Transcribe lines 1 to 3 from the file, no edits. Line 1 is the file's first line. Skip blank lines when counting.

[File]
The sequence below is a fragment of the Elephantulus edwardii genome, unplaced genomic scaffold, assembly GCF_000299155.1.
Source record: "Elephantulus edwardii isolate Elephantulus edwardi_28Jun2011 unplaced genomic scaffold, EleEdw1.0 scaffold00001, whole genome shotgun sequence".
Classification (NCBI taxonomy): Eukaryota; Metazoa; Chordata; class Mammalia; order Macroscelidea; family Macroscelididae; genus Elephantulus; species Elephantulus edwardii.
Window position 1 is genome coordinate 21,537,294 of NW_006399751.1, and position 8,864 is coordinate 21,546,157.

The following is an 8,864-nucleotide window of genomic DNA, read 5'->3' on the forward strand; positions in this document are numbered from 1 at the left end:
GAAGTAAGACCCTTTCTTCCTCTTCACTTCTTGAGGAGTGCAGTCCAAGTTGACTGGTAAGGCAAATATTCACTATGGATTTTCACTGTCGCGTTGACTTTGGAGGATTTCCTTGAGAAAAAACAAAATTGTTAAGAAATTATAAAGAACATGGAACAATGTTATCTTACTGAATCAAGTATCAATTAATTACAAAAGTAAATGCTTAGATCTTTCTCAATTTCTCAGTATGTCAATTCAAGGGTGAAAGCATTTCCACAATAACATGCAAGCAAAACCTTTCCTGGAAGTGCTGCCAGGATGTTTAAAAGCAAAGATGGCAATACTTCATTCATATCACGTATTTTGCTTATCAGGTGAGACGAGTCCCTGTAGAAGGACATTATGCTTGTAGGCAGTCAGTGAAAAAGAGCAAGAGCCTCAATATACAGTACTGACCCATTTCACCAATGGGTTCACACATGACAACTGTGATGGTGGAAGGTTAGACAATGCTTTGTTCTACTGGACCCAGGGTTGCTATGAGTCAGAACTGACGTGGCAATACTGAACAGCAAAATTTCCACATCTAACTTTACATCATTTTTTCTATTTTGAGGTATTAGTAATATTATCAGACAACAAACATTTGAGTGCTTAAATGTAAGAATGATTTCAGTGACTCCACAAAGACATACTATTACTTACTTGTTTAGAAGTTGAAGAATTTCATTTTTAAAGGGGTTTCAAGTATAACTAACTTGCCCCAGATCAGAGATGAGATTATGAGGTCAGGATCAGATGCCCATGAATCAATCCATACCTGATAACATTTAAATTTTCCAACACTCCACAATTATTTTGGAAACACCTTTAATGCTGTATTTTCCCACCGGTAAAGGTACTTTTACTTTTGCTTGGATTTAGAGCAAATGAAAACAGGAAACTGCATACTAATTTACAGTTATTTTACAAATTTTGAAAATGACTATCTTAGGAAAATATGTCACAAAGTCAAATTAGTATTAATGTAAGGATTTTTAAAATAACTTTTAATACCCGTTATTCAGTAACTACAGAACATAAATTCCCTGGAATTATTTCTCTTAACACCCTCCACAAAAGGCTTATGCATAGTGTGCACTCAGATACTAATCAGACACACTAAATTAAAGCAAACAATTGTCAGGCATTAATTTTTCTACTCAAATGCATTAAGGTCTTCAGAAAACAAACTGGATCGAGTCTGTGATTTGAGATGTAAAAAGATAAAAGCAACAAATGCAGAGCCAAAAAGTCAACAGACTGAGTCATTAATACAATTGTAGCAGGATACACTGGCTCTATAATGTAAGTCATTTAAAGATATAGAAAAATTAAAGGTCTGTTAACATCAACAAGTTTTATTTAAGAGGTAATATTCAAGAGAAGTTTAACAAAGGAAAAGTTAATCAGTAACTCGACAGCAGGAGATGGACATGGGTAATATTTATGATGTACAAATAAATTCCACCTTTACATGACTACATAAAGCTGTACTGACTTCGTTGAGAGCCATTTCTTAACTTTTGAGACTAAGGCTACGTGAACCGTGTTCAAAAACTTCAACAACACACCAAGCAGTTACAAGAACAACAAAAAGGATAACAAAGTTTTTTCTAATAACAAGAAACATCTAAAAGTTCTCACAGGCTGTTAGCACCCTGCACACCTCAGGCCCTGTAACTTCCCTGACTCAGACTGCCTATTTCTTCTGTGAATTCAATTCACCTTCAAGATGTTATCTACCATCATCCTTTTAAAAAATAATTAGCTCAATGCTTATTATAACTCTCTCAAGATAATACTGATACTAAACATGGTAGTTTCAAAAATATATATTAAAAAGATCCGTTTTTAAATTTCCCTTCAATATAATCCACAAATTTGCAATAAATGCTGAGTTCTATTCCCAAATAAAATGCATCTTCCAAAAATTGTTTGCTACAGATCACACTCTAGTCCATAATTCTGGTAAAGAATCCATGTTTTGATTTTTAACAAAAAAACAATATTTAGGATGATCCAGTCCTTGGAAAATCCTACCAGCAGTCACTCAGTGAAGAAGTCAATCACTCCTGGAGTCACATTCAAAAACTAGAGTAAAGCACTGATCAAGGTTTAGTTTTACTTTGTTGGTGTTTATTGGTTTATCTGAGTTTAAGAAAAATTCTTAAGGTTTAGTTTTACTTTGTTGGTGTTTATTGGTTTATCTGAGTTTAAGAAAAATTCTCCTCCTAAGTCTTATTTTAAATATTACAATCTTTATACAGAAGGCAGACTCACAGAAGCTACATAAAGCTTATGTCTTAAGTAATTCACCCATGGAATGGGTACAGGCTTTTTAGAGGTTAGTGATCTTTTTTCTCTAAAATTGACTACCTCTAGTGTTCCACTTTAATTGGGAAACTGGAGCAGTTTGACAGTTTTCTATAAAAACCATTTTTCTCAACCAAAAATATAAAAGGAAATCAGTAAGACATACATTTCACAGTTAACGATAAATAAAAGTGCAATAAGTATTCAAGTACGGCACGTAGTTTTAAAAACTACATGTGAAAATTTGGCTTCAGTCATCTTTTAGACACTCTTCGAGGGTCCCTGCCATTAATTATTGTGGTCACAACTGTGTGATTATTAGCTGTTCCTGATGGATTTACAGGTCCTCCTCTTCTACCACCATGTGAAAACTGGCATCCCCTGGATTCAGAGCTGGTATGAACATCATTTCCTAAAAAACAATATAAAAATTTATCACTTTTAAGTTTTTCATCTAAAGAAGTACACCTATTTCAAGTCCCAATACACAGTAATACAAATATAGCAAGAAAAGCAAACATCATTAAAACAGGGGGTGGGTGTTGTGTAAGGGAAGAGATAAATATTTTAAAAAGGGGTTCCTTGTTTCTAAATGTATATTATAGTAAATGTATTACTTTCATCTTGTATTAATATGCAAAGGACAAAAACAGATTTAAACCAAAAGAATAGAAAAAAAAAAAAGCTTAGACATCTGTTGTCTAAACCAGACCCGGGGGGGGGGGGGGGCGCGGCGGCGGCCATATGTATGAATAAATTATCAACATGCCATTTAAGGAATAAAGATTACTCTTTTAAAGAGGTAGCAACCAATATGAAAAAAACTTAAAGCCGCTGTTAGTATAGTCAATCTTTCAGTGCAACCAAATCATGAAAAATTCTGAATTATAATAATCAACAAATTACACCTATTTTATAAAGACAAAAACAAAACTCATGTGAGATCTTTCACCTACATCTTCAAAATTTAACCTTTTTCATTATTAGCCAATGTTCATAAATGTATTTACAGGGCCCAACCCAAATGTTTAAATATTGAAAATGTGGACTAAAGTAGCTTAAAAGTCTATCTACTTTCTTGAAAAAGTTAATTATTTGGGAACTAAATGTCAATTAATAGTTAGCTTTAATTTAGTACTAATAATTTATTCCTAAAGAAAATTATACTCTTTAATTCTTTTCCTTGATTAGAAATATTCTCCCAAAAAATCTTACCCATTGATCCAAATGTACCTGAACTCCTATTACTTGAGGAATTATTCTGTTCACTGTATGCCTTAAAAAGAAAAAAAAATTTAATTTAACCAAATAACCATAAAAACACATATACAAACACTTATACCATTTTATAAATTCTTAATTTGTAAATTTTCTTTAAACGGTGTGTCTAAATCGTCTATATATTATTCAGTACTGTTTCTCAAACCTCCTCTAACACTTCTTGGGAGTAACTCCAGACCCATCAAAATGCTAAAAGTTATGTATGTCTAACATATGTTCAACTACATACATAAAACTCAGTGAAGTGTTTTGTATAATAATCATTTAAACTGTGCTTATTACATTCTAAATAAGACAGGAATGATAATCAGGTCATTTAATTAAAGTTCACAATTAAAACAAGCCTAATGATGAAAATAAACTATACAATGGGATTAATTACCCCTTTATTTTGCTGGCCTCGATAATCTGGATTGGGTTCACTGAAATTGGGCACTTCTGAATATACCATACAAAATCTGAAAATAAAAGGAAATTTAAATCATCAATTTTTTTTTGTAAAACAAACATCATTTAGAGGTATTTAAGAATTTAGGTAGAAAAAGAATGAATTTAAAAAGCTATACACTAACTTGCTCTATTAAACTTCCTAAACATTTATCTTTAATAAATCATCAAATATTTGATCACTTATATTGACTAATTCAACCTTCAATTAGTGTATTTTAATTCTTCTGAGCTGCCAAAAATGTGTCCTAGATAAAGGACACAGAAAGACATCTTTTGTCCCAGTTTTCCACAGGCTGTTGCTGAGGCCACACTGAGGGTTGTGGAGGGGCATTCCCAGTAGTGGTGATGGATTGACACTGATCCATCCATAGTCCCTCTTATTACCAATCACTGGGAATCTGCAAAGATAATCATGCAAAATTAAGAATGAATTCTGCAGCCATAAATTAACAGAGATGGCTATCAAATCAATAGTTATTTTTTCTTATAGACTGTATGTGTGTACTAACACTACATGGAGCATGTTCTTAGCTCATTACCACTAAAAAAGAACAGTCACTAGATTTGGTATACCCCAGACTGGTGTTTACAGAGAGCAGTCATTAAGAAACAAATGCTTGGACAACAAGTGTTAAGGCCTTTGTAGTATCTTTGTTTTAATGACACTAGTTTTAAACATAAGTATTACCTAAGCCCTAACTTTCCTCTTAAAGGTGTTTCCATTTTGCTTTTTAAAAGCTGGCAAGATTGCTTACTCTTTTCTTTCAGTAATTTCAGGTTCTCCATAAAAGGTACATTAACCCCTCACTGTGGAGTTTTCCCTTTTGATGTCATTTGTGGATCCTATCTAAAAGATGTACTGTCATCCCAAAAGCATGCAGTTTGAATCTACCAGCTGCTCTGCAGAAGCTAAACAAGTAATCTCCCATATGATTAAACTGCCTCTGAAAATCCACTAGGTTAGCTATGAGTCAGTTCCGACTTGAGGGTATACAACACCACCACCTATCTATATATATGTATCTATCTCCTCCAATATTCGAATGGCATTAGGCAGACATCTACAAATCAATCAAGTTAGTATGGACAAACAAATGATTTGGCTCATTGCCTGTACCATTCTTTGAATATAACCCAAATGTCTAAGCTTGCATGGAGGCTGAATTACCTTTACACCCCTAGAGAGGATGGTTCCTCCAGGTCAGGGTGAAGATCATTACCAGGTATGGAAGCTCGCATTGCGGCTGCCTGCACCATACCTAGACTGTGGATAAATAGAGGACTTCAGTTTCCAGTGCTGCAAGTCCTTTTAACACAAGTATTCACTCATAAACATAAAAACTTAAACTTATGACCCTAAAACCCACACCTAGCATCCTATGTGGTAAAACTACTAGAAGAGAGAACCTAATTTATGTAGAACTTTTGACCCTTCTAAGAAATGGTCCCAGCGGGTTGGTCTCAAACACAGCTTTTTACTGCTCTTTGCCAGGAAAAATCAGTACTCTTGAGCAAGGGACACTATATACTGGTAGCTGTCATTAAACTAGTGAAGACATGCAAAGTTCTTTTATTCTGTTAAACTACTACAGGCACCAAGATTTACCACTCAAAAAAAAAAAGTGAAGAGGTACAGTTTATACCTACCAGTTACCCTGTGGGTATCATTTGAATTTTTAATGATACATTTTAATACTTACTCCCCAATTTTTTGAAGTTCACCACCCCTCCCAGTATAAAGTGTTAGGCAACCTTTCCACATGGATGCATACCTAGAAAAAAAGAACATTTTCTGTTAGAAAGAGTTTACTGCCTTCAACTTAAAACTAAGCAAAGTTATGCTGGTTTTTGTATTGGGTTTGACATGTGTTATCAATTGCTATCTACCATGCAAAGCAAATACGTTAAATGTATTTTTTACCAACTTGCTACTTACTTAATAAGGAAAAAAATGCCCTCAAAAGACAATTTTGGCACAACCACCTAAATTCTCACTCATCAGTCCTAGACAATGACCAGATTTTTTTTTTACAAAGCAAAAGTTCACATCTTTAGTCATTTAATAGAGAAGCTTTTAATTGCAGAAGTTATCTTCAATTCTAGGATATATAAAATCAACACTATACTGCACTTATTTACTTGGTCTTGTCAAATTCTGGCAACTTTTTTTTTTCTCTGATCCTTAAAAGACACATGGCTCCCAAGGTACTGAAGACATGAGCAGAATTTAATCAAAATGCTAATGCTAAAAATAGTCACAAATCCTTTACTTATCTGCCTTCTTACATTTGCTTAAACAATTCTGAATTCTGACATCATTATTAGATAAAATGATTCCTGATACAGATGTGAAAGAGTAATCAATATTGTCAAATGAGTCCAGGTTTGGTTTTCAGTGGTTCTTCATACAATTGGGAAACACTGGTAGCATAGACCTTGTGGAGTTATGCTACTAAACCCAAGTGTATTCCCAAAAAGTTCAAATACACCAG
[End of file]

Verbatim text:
The sequence below is a fragment of the Elephantulus edwardii genome, unplaced genomic scaffold, assembly GCF_000299155.1.
Source record: "Elephantulus edwardii isolate Elephantulus edwardi_28Jun2011 unplaced genomic scaffold, EleEdw1.0 scaffold00001, whole genome shotgun sequence".
Classification (NCBI taxonomy): Eukaryota; Metazoa; Chordata; class Mammalia; order Macroscelidea; family Macroscelididae; genus Elephantulus; species Elephantulus edwardii.